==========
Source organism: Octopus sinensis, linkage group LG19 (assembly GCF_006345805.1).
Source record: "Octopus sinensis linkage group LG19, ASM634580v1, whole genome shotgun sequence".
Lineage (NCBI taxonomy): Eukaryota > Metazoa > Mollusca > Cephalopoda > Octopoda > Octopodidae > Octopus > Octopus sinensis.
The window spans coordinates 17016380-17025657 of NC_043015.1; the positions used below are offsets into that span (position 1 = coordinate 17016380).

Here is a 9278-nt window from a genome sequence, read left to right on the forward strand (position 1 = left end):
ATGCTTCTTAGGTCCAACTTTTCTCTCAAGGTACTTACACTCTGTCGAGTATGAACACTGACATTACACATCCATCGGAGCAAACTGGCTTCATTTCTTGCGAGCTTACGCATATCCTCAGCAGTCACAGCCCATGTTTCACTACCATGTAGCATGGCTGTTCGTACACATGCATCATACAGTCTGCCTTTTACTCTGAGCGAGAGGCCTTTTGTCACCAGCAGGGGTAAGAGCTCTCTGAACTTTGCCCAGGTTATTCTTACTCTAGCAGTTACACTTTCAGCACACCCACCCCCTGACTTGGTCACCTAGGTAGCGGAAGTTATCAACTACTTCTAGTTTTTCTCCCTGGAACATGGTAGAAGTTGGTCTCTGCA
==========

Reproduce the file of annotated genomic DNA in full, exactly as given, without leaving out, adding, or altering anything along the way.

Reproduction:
Source organism: Octopus sinensis, linkage group LG19 (assembly GCF_006345805.1).
Source record: "Octopus sinensis linkage group LG19, ASM634580v1, whole genome shotgun sequence".
Lineage (NCBI taxonomy): Eukaryota > Metazoa > Mollusca > Cephalopoda > Octopoda > Octopodidae > Octopus > Octopus sinensis.
The window spans coordinates 17016380-17025657 of NC_043015.1; the positions used below are offsets into that span (position 1 = coordinate 17016380).

Here is a 9278-nt window from a genome sequence, read left to right on the forward strand (position 1 = left end):
ATGCTTCTTAGGTCCAACTTTTCTCTCAAGGTACTTACACTCTGTCGAGTATGAACACTGACATTACACATCCATCGGAGCAAACTGGCTTCATTTCTTGCGAGCTTACGCATATCCTCAGCAGTCACAGCCCATGTTTCACTACCATGTAGCATGGCTGTTCGTACACATGCATCATACAGTCTGCCTTTTACTCTGAGCGAGAGGCCTTTTGTCACCAGCAGGGGTAAGAGCTCTCTGAACTTTGCCCAGGTTATTCTTACTCTAGCAGTTACACTTTCAGCACACCCACCCCCTGACTTGGTCACCTAGGTAGCGGAAGTTATCAACTACTTCTAGTTTTTCTCCCTGGAACATGGTAGAAGTTGGTCTCTGCA